Before even finishing this book, I knew it would immediately rank near the top of my all-time favorite books. Intriguing look into the workings of Cold War espionage that does a tremendous job of realizing the intensity of real like scenarios that unfolded in Moscow. I highly recommend this book to fans of espionage, the Cold War, and military readings.

  17. 4 out of 5

    Tom Marshall

    If David Hoffman's the author, it's an outstanding read - period, end of sentence. This latest of his is no exception and in my view may be even a touch better than "The Oligarchs." If that's possible. Highly recommended. The man cannot write a bad sentence, and always teaches with insight and depth while telling very human stories.

  18. 5 out of 5

    John

    Terrific. A look on the inside. Nerves of steel. Patience. Abilities to improvise. Determination. Attention to detail. Men and women involved in the Great Game.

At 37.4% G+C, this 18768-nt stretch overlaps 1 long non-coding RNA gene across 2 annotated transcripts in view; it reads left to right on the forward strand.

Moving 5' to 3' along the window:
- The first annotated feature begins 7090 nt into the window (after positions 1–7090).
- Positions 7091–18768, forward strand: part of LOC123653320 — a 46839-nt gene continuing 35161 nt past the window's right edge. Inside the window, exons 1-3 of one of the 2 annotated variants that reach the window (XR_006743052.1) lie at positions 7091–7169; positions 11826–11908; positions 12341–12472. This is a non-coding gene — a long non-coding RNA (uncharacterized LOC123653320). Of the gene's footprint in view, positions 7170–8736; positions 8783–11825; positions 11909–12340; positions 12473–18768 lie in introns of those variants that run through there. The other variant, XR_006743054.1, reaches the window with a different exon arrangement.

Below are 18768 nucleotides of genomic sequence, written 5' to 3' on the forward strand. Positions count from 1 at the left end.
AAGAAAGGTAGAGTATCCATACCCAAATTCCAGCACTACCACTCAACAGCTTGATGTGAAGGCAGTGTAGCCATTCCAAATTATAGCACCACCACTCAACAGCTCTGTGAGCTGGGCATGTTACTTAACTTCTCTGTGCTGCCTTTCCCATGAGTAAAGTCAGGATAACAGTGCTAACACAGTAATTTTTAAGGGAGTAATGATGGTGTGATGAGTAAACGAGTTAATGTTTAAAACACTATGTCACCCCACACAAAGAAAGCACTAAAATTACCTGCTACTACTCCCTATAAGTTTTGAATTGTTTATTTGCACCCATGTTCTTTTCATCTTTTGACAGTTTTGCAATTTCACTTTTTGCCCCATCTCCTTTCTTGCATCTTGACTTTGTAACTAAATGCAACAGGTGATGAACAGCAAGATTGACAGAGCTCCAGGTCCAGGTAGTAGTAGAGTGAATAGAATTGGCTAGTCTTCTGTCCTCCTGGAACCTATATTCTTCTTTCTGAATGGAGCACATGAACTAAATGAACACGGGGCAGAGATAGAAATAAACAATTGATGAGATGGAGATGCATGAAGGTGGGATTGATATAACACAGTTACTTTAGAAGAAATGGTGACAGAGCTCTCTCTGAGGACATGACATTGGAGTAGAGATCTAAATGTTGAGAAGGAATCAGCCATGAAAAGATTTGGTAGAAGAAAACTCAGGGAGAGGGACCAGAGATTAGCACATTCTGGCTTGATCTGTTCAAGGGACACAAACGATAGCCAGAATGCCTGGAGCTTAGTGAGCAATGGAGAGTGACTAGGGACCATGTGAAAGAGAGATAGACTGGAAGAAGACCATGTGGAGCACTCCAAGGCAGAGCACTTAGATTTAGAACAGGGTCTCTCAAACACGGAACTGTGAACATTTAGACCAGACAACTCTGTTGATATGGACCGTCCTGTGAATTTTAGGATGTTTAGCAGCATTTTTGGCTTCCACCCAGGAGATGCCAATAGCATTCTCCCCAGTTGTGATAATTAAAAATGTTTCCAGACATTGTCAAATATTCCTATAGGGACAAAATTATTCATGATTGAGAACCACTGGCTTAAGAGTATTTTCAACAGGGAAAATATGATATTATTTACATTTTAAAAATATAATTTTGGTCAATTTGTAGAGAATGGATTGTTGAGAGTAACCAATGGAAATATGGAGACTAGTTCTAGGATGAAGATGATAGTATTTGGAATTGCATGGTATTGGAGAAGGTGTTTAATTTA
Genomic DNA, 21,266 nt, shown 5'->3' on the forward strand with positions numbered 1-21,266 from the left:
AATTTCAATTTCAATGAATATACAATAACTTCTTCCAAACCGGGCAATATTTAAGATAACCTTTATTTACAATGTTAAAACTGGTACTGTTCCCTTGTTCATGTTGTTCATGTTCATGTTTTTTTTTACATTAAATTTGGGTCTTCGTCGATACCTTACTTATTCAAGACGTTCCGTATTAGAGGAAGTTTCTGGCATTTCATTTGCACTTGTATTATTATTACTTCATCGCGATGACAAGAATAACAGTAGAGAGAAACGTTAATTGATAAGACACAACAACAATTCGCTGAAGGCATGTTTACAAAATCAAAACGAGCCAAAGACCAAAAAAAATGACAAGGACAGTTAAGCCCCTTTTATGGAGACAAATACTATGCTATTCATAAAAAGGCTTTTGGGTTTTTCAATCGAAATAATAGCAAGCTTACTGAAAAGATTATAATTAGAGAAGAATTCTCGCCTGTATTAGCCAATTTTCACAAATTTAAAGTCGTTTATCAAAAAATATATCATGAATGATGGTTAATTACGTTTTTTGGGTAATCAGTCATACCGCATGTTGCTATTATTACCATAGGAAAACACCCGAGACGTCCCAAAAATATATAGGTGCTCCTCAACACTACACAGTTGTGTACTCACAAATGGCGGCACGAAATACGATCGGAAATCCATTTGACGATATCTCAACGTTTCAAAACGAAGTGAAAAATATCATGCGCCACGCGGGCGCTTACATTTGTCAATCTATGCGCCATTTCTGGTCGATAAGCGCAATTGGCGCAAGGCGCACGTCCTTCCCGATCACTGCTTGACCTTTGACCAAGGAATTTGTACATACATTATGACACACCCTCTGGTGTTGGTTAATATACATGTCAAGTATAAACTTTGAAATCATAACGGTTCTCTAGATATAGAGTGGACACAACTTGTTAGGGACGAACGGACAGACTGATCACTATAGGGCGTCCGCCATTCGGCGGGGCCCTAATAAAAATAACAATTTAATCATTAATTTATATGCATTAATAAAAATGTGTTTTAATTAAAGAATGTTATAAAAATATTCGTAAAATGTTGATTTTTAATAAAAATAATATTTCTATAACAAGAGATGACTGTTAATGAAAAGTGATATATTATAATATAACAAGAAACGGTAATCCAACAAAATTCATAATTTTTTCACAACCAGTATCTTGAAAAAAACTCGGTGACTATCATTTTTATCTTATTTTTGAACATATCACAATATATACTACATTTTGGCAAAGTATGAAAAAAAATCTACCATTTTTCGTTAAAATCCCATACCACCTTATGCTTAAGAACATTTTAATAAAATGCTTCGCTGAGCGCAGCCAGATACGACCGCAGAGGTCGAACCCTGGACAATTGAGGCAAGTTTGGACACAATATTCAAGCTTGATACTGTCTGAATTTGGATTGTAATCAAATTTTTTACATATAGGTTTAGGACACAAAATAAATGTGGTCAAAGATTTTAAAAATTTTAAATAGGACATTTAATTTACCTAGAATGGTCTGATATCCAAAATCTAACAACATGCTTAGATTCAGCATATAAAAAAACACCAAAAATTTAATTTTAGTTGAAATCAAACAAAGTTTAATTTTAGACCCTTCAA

19. 4 out of 5

    Lauren Hiebner

    This is a good story of how the CIA operated in Moscow during the Cold War years. The book puts you on the street in covert operations avoiding the KGB and analyses the impact worth billions of dollars, for the US. These type of activities need to continue especially with a former head of the KGB (Putin) in charge of Russia.

  20. 4 out of 5

    Naiya

    This was unexpectedly excellent. I loved the mundane details and the way the narrative entertwined across multiple personalities - all against a backdrop of Cold War tensions. And, in an amusing takeaway, it certainly seems that the CIA succeeded in spite of itself, not because.

  21. 4 out of 5

    Laura